Wednesday, March 07, 2012
A number of us here at SparkPeople are trying fatloser.com . . . with varying degrees of pleasure!
I'm a fan. Really.
Fatloser is about mental toughness, and it's bigger than losing weight . . . it's about controlling our thinking by monitoring our moods and emotions to effect change in every area of our lives.
Steve Siebold pulls no punches. He says that if I'm fat, it's my fault. But that although there is a big price to pay for becoming "fit", I also pay a huge price (a bigger price) if I'm fat. So I've got to expect to experience pain, doubt and turbulence . . . work through the "season of pain" . . . grow up and fix the problem. Diets are "linear", he says: do the work, get the result you want. End of story.
For me, this 21 day free fatloser program is as valuable as Susan Estrich's "Making the Case for Yourself", Judith S. Beck's "Diet Solution" (I've blogged about both of these) and even SparkPeople itself. The fatloser site has a whole range of other resources . . . some free, some not . . . but there is no hard sell.
He's essentially focusing on the most debilitating addiction of all . . . addiction to the approval of other people. Being a "people pleaser" is something we learn as children, and it leads many to a place of "fear and scarcity" where the consolations of excess food become problematic. What's the solution? We have to use our logical minds to make decisions, and our emotional minds as cheerleaders to sustain the motivation to carry out those decisions. Regardless of whether other people approve or not.
And many of us know: there is huge social pressure to eat unhealthily. Especially in a society where 66% are overweight or obese right now, 75% will be by 2020, and 90% by 2032.
The weight loss industry in North America generates some $68B a year in profits by persuading people that they need to buy special products or coaching or supportive services to lose weight. There is no profit to be made in telling people that they can do it themselves. But people do have within themselves the willpower to do it for themselves. At no cost. Make a decision, develop the mental toughness to stick to it: that's Siebold's prescription and he spells out just how to do it. And Siebold's own fatloser program is now FREE, although he used to sell it for close to $500 a person.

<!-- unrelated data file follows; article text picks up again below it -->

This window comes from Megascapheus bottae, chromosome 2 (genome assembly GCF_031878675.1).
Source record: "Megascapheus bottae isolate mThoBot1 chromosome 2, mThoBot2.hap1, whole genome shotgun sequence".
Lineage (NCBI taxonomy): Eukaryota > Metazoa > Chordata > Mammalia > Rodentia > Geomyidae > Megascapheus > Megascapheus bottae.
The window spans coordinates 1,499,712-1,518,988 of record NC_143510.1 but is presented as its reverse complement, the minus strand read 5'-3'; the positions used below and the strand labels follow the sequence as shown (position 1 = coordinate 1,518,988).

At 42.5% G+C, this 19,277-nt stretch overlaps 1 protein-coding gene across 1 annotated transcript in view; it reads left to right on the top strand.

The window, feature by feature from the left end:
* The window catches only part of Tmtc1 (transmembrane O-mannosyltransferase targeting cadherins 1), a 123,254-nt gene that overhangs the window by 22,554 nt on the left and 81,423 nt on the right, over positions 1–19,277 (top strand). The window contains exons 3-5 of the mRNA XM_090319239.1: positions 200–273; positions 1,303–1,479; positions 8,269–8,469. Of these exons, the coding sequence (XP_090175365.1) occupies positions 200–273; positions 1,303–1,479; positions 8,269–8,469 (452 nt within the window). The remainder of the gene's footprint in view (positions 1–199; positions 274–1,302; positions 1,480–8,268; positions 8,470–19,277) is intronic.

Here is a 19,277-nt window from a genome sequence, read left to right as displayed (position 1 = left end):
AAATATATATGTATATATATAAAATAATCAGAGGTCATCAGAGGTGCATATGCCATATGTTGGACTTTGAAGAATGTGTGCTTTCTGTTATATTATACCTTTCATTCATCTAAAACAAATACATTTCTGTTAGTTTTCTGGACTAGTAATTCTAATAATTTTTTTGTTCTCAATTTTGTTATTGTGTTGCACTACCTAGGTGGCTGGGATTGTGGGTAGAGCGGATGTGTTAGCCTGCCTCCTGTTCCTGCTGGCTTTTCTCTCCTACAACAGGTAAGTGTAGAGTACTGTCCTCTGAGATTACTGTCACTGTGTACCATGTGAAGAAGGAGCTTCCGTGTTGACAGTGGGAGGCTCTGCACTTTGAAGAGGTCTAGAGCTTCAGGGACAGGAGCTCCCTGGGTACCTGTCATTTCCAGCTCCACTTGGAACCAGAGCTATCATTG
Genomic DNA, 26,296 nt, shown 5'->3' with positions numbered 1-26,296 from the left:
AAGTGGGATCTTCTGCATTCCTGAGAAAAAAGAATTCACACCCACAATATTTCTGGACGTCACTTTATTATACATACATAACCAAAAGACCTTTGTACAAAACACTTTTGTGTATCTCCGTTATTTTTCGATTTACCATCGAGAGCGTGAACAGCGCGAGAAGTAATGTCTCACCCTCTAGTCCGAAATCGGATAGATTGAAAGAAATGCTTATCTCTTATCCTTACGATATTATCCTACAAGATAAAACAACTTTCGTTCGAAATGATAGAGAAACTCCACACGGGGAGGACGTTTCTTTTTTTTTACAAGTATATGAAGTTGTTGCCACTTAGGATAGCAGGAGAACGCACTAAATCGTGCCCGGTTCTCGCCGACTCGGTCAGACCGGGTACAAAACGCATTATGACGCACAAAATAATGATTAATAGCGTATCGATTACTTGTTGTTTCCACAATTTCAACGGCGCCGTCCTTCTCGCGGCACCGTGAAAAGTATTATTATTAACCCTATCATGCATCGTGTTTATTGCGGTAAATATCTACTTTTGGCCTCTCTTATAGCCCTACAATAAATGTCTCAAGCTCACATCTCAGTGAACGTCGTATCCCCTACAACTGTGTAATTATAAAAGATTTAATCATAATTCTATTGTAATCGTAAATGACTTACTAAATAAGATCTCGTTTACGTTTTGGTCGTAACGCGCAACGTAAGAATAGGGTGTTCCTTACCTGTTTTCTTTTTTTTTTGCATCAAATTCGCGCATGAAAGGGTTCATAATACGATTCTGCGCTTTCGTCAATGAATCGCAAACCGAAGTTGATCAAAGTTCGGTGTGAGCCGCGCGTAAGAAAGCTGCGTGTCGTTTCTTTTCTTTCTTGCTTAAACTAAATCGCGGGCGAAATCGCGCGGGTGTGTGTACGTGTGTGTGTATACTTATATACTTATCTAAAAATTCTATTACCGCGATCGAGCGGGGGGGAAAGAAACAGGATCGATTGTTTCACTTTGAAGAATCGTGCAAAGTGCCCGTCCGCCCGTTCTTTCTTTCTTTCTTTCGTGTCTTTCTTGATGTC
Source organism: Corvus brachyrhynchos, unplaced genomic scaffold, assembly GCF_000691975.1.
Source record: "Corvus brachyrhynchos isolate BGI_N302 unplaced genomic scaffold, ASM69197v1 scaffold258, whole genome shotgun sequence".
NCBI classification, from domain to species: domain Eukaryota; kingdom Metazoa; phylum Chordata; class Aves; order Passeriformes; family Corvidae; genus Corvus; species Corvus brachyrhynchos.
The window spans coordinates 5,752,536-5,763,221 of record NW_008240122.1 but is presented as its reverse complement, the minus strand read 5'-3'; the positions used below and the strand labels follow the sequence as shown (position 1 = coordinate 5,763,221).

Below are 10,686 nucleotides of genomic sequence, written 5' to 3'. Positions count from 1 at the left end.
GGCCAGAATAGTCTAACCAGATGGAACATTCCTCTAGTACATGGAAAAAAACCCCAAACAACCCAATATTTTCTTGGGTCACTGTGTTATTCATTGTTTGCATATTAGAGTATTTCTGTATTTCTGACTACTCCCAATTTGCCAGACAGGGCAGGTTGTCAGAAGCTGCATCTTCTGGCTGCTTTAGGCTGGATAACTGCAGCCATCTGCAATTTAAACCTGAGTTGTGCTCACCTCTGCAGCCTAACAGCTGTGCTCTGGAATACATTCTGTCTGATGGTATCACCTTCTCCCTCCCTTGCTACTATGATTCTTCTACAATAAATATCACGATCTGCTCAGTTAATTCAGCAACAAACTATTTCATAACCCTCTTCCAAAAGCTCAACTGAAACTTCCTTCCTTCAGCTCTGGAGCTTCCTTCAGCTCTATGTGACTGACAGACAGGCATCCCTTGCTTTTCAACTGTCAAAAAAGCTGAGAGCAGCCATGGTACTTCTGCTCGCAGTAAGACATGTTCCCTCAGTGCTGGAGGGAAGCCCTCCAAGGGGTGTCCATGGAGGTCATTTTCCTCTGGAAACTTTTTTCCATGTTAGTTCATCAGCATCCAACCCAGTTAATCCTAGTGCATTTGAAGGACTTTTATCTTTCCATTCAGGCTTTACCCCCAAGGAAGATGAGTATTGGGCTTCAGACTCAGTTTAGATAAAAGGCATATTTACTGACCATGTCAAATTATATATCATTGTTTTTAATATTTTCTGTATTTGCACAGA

Overeating, Siebold says, is not an addiction. Obesity is not a disease. We don't need medical attention to deal with this issue. (He does make an exception for the tiny fraction of the population with an eating or psychological disorder). But most of us just need the mental toughness to stick with a diet. Eating too much high calorie food just because it tastes good is . . . a bad habit. A tough habit to break. But: not more than that. Hmmmm. Siebold even says that if I'm a bit hungry when I'm ready for bed, that would be an indication that I'm sticking to my diet. And I need to think about it that way.
This makes sense to me. And made me consider: the mental toughness I learn from fatloser.com has to be useful in so many other areas of life.
So: how can it be that most people drop out of fatloser at about day 4 or 5? That's what he says at day 17. Which really astonished me.
Although: I'm betting that quite a few of those who make it past day 5 will pack it in at day 13. Day 13 is when he talks about the topic (THAT topic) which is pretty much NEVER discussed in weight loss venues . . . which would include SparkPeople. So I won't either. Even though Siebold is absolutely persuasive about how important it is. Matter-of-factly. But inevitably it's an approach that a whole lot of folks just might find . . . um yeah. . . . a little bit excessively candid?
Not me. I made it past day 5. And day 13. I'm definitely sticking it out for the last four days, and I'll be sorry when it's over . . . I'm hoping to take a couple hours and review all of the videos sequentially when I'm done. It's my understanding that the emails will all self-destruct shortly thereafter: and fair enough. It's quite a gift to provide this program at no cost even for a "limited time only"!!
Sure, I can see fatloser could be kinda in your face for some people, even for a lot of people . . . but it's so evident that Siebold had no intention of offending. He is simply trying to explain, to set out, with clarity and forcefulness, an approach to weight loss and to life itself which he has found infinitely useful. And valuable.
We can take it! We're tough enough. He's sure of that.
I can. It's great stuff. And: I do recommend it.